Japan is no stranger to celebrity-endorsed products. Stars who ordinarily wouldn’t be seen dead in a commercial in their home country practically flock to Japan where, rather than being seen as a black mark on one’s resume, appearing in an ad can be a sign of having made it big, with companies prepared to pay top dollar to get a celebrity’s face alongside their product.
World-famous soccer player Cristiano Ronaldo, though, was the last person we expected to see endorsing a face-toning exercise product that makes the user look like they’re devouring a frantically flapping seagull head-first…
We’re already well into the school summer holidays here in Japan, and Sony is taking the opportunity to entice younger gamers over to its decidedly more grown-up portable console, the PlayStation Vita. Join us after the jump for a closer look at these cheeky ads from Sony’s summer campaign.
Anyone who’s watched more than a smidgen of Japanese TV will tell you that the line between “appropriately heartwarming” and “so cheesy you want to tear your eyeballs out” is drawn in a different place in this country. It can seem like every exchange in a Japanese drama is overly emotionally charged. Why are the actor’s reactions so exaggerated? Does it really have to rain every time someone is sad? And why is there someone running through the streets frantically in every single episode? I have grown to love J-drama’s clichés and warm heart, but still occasionally regard Japanese acting as perplexingly over-done.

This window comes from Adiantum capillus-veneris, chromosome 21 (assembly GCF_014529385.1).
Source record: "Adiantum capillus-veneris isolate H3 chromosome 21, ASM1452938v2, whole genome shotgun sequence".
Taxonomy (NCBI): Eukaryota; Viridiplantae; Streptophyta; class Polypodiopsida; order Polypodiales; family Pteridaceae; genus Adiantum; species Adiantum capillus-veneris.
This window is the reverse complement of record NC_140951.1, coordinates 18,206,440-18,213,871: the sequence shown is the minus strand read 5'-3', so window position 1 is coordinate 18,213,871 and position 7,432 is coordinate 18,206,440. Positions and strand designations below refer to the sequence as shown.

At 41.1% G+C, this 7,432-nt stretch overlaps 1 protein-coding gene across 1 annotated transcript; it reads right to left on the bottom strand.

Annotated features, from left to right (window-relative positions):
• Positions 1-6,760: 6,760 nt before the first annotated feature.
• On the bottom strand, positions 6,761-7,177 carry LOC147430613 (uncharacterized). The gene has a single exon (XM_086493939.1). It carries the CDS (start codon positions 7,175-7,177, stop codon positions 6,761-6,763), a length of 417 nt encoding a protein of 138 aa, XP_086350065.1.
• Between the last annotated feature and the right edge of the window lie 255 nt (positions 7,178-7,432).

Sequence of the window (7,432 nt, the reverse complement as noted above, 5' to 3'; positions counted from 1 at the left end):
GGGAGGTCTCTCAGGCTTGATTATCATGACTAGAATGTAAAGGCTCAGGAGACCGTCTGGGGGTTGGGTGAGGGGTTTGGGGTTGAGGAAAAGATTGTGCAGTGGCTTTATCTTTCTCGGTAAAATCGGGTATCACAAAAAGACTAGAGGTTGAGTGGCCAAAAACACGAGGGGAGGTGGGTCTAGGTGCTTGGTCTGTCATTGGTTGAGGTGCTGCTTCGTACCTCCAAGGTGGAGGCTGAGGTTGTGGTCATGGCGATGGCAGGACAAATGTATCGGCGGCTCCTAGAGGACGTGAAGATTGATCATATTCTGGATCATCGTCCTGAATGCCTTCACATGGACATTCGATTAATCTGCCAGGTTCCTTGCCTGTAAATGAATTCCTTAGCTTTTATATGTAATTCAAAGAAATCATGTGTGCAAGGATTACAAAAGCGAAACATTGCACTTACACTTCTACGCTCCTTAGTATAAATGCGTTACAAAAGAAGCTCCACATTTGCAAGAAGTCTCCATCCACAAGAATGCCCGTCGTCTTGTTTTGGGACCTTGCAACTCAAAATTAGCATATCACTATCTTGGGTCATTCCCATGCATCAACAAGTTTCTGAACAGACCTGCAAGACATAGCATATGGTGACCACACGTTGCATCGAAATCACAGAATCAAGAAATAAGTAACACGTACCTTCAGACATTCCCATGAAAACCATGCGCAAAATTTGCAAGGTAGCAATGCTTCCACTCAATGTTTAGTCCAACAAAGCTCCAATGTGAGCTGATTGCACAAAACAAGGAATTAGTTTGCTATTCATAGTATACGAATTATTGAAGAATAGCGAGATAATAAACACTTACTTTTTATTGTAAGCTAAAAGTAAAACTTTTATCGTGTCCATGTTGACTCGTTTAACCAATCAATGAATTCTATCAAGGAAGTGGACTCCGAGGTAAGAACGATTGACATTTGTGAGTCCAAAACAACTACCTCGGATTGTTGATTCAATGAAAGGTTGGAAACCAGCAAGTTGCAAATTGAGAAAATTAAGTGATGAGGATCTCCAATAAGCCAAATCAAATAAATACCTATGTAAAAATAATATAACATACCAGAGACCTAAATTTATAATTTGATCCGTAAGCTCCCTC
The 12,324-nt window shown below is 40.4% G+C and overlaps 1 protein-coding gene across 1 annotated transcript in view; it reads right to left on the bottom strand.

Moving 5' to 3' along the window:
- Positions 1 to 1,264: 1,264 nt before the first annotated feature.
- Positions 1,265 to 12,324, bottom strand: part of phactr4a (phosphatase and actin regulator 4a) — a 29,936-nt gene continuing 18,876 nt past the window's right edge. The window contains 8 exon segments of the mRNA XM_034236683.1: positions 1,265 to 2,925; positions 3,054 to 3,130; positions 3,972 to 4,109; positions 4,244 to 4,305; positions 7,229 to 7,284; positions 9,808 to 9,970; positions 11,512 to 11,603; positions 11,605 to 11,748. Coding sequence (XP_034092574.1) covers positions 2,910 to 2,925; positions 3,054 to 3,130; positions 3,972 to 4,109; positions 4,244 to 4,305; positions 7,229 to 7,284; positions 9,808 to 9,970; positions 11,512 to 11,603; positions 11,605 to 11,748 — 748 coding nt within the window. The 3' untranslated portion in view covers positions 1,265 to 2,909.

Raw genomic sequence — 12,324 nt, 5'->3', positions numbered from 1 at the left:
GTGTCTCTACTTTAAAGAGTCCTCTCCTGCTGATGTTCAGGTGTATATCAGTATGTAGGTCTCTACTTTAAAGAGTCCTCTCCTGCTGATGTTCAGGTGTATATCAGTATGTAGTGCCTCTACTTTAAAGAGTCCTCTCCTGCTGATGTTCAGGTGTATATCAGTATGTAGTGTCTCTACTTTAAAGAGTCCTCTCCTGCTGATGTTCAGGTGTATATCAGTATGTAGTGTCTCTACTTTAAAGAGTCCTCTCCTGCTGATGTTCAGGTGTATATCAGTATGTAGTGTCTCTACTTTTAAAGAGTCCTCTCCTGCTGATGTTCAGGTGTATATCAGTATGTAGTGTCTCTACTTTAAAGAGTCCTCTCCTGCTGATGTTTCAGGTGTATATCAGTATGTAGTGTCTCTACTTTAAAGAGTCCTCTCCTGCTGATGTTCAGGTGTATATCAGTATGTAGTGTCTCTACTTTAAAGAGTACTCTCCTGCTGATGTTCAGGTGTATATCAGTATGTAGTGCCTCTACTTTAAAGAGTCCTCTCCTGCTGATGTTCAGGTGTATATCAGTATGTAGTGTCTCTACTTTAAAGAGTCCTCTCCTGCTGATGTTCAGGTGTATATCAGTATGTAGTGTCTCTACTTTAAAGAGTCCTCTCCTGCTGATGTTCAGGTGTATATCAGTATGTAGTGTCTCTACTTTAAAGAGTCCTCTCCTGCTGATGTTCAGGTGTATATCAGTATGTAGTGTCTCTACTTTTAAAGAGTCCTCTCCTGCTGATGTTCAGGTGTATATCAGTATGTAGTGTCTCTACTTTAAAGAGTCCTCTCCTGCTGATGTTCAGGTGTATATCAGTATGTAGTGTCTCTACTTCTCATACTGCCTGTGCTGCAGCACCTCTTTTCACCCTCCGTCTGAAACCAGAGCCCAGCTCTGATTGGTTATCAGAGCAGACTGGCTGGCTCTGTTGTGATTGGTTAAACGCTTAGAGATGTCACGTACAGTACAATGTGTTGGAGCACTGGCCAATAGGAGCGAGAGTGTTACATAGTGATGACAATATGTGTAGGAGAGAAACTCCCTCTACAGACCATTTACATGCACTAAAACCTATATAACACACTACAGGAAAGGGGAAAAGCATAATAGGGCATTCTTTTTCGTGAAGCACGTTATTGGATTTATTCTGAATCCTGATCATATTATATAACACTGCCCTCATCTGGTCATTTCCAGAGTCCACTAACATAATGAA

It’s heartening to discover, then, that a series of spectacularly cringe-inducing ads for Microsoft’s Surface tablets have been widely panned in Japan, as the nation screams, “Stop! You’re hurting my ears!” in one voice. Let’s take a look at this awkward new advertisement in all its glory.
Air France has come under fire this week after its latest promotional ad campaign, which consists of a series of 18 photos featuring mostly caucasian women dressed and made up to represent countries the airline serves, depicts Japan as the land of giant-haired geisha.
It’s hardly the most offensive ad ever – and it’s certainly better than ANA’s big-nosed white men commercial from earlier this year – but critics are calling for it to be pulled, with many suggesting that it is “stereotypically racist” and in poor taste. Fortunately, net users were on hand to “fix” Air France’s photos, and make them that little bit more Japanese…
As we’ve seen before, Hollywood stars who ordinarily wouldn’t be seen dead in a commercial in their homeland for fear of damaging their reputation as a serious actor aren’t quite so shy when it comes to commercials in Japan. With Japanese companies eager to push stacks of cash stars’ way in exchange for endorsing their products, occasionally a big-name actor will pop up on billboards over the famous Shibuya scramble intersection and on primetime TV.
This week, smirking silver fox George Clooney follows in Leonardo DiCaprio‘s footsteps by lending his face to a Japanese commercial, in this case one for Kirin Brewery Company’s Green Label brand of beer. Clooney is no stranger to ads even at home, but Kirin’s commercial – which sees the actor painting a house and communicating with a small bird – is kind of an odd one, partly because it doesn’t have an awful lot to do with beer, and partly because, to our ears at least, Clooney appears to be channeling Christian Bale’s Batman for his single word of Japanese dialogue.